Likewise the report's finding that "some male faculty have been observed 'ogling' undergraduate women students" should require something more substantial than was offered. Count me as shocked, shocked, that faculty ogling would occur. I am sure this has never happened before. Is there a relative scale for judging degrees of "ogling," by the way? Is "ogling" a more or less serious offense than a leer? I get it that the "power relationship" of a professor over a student makes this kind of behavior more serious than the normal private behavior of frat boys on a Saturday night, but are undergraduate women presumed to be so helpless or defenseless as to be unable to process and fight back against the lecherous leers of an analytical philosopher?

Likewise the APA report punts on offering any details about "bullying" in the department because it would "reveal... the perpetrators." Instead it offers general characterizations of a department that could easily be confused with the Miami Dolphins locker room, with an after-hours culture that is a poor imitation of Monty Python's "Philosopher's Song." Is the majority of the department faculty complicit in this, or just two or three bad actors? If the latter (as most people strongly suspect), why not name them? And rather than require the entire department to submit to a re-education camp, why not make it easier for the department or the administration to fire the bad actors? Nothing will spur better behavior faster than the prospect of termination.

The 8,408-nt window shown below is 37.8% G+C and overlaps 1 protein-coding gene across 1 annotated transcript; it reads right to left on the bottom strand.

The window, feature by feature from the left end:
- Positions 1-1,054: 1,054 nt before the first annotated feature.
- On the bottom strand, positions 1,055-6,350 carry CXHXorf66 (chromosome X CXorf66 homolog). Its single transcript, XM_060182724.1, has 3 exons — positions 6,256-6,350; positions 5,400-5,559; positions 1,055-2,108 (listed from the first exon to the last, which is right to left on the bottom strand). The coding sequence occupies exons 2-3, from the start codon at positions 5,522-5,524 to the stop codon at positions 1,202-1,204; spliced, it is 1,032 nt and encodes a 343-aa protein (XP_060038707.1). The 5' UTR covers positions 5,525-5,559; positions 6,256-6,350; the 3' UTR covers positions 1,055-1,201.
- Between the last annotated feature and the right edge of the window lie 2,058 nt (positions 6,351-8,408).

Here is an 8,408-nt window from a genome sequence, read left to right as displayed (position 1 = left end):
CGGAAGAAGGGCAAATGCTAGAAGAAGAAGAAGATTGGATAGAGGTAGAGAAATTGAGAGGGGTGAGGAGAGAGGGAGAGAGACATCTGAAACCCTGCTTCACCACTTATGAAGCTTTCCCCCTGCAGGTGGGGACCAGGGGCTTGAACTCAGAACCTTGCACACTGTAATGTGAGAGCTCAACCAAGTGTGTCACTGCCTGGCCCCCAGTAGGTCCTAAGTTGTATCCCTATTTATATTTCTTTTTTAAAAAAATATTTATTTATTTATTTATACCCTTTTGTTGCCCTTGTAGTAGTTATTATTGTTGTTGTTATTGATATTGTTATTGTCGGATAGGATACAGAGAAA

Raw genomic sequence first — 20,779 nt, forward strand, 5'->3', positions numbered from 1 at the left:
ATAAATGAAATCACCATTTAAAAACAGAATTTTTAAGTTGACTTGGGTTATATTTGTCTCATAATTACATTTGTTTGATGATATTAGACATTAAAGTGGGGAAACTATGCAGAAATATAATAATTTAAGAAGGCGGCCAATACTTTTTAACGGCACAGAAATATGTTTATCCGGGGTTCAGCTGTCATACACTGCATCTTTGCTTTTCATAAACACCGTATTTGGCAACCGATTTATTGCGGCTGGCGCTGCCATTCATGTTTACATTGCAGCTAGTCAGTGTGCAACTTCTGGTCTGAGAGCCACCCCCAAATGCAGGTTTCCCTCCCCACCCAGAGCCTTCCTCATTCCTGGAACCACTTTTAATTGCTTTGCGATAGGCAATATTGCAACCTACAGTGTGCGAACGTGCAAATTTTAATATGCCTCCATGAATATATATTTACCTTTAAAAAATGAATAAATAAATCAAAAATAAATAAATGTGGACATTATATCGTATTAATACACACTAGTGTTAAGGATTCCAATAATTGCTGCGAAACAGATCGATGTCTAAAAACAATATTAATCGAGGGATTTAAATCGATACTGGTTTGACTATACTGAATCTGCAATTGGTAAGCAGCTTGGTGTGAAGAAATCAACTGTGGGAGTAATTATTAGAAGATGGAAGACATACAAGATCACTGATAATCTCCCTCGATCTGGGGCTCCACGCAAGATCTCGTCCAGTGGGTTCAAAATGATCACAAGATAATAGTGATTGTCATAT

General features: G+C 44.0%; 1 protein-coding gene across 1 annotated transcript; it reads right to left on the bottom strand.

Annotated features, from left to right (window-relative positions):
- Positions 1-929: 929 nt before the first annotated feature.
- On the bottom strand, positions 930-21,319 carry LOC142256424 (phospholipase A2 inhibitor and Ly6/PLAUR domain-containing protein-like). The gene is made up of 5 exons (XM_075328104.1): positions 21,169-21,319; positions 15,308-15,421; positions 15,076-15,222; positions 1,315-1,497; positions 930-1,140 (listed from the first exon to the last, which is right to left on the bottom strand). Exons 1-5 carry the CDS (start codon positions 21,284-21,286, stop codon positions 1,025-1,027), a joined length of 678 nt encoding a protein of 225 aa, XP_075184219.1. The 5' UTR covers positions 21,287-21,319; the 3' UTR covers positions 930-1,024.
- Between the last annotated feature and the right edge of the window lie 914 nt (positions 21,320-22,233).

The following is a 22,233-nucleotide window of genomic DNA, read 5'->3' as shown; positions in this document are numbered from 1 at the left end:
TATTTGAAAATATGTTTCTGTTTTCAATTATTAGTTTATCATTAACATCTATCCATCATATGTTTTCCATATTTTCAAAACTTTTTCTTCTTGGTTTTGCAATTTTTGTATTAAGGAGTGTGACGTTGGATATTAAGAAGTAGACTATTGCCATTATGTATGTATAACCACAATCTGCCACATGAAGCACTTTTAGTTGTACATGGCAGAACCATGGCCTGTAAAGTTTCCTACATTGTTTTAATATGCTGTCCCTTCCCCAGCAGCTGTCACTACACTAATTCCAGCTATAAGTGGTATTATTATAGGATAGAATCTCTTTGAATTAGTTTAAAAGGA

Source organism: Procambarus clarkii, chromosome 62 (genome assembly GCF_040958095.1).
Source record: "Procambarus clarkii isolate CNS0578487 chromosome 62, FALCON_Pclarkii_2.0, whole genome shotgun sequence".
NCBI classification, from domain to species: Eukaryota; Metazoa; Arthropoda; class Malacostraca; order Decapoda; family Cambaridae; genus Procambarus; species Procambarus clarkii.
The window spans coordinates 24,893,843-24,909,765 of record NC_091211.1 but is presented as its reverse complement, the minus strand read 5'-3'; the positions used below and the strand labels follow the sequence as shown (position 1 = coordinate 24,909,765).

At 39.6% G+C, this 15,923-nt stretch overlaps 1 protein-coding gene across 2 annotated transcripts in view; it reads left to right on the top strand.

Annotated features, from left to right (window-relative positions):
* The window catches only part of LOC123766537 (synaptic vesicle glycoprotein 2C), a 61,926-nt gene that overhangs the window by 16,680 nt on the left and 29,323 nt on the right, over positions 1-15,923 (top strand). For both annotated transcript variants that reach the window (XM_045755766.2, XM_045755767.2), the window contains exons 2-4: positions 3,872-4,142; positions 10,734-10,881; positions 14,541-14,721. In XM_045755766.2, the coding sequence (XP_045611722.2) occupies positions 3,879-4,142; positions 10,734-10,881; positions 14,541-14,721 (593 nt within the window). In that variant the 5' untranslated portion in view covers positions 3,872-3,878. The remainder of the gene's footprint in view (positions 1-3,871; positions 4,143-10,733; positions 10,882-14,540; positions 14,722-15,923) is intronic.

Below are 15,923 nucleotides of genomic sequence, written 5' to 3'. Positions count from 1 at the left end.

The report complains that "The Department uses pseudo-philosophical analyses to avoid directly addressing the situation." Does this mean that philosophers actually philosophized about the problem? Again, shocking. The APA may be right that this approach is inadequate, but how would this differ essentially from the mode of reaction from feminist professors about complaints made in a women's studies program, where complaints would be run through the filters of gender theory?

Here one ought to ponder whether what some would describe as "bullying" is endemic to academic philosophy. Today's dominant analytical method (not my cup of tea — give me that old-time metaphysics, please) involves the splitting of hairs from 100 meters, with the throwing of sharp elbows more conspicuous than other disciplines. To the layperson, I'm sure academic philosophy resembles a cable TV shout show with longer syllables. One thinks here of Harry Truman's counsel about heat and kitchens.

The experience of a small number of faculty whose intellectual contempt for colleagues generates a toxic departmental climate is hardly unique to CU. But a report that avoids disclosing facts and details but rests instead on survey responses — an exceedingly weak form of evidence for charges so serious — falls short of any reasonable standard of proof. Barring more transparency, I think the presumption should be reversed: the Philosophy Department is the victim of the increasingly Star-Chamber atmosphere of campus political correctness.

Steven F. Hayward is the inaugural visiting scholar in conservative thought and policy at CU.